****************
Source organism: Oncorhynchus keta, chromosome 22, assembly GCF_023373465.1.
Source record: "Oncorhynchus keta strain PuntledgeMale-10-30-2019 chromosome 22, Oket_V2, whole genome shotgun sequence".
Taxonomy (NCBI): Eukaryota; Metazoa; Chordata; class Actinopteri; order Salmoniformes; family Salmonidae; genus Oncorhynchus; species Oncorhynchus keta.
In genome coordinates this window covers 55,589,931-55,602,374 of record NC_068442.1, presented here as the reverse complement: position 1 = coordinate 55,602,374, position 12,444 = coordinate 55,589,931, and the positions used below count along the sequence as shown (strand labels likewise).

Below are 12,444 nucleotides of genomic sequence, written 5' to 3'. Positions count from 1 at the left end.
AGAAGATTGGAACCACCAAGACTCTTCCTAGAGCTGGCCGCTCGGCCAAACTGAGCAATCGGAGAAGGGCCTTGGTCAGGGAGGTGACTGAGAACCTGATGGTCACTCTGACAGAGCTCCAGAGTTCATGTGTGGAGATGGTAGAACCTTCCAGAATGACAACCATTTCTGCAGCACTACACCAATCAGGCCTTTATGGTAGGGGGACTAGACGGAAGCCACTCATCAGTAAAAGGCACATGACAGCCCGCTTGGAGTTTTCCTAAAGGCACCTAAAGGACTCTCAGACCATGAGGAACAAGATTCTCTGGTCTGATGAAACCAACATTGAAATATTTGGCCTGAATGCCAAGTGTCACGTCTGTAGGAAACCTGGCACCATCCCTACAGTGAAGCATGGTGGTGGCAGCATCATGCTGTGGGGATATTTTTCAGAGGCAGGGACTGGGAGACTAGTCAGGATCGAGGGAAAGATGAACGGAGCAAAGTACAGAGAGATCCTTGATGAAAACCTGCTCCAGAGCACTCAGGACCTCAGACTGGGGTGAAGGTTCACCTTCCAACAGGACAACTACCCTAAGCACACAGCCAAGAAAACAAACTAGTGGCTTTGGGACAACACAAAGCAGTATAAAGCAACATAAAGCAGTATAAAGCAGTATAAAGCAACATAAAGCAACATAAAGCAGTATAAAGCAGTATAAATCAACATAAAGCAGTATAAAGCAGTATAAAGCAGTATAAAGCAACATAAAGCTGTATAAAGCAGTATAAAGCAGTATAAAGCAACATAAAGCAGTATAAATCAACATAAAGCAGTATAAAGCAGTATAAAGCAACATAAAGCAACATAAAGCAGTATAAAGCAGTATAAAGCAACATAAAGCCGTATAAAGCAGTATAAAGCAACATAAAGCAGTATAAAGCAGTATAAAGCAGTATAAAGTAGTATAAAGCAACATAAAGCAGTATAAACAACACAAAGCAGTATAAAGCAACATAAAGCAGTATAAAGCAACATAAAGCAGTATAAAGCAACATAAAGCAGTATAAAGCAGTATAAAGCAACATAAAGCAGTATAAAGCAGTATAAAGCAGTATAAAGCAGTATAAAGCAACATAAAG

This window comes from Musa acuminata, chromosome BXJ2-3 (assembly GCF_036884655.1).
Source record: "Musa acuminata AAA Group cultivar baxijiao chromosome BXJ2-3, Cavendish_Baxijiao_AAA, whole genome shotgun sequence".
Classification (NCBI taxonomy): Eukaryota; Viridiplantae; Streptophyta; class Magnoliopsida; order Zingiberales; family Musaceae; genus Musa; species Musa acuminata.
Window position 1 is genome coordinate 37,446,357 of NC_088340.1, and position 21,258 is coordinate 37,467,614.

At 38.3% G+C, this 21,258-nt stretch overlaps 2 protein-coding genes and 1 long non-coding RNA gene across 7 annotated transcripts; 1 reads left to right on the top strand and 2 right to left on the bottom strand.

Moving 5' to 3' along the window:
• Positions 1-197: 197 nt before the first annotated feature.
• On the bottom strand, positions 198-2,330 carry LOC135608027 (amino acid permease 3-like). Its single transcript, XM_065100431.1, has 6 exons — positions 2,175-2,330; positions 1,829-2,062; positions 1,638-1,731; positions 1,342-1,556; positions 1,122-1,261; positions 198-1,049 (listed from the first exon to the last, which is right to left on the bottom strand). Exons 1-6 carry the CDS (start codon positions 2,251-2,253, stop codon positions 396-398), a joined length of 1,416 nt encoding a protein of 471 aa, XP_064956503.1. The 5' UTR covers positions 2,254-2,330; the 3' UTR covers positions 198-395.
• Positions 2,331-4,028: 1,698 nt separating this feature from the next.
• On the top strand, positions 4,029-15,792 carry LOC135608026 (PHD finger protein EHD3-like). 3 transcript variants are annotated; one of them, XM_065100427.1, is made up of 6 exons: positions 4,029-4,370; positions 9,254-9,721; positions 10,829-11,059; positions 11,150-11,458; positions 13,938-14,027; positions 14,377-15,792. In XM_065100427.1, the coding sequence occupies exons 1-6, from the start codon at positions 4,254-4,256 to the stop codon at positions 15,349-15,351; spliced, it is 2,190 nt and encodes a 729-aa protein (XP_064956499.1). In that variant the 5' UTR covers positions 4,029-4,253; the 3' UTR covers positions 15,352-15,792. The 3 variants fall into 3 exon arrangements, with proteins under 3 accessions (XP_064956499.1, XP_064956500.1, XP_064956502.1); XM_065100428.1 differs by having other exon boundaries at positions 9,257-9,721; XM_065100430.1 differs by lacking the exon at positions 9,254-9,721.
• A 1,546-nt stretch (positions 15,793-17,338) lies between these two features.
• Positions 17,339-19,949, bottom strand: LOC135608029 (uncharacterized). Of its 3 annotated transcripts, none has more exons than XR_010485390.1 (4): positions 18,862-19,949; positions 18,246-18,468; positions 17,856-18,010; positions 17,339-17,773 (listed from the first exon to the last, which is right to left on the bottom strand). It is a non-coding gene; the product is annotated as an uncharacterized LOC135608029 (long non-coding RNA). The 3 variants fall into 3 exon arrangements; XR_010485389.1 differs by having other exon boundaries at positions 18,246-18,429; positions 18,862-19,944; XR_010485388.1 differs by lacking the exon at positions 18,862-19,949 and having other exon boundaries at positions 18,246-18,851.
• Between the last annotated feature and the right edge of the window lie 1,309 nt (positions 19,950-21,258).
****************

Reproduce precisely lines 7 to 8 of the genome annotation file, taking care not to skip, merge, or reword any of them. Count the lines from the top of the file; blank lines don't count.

This window comes from Musa acuminata, chromosome BXJ2-3 (assembly GCF_036884655.1).
Source record: "Musa acuminata AAA Group cultivar baxijiao chromosome BXJ2-3, Cavendish_Baxijiao_AAA, whole genome shotgun sequence".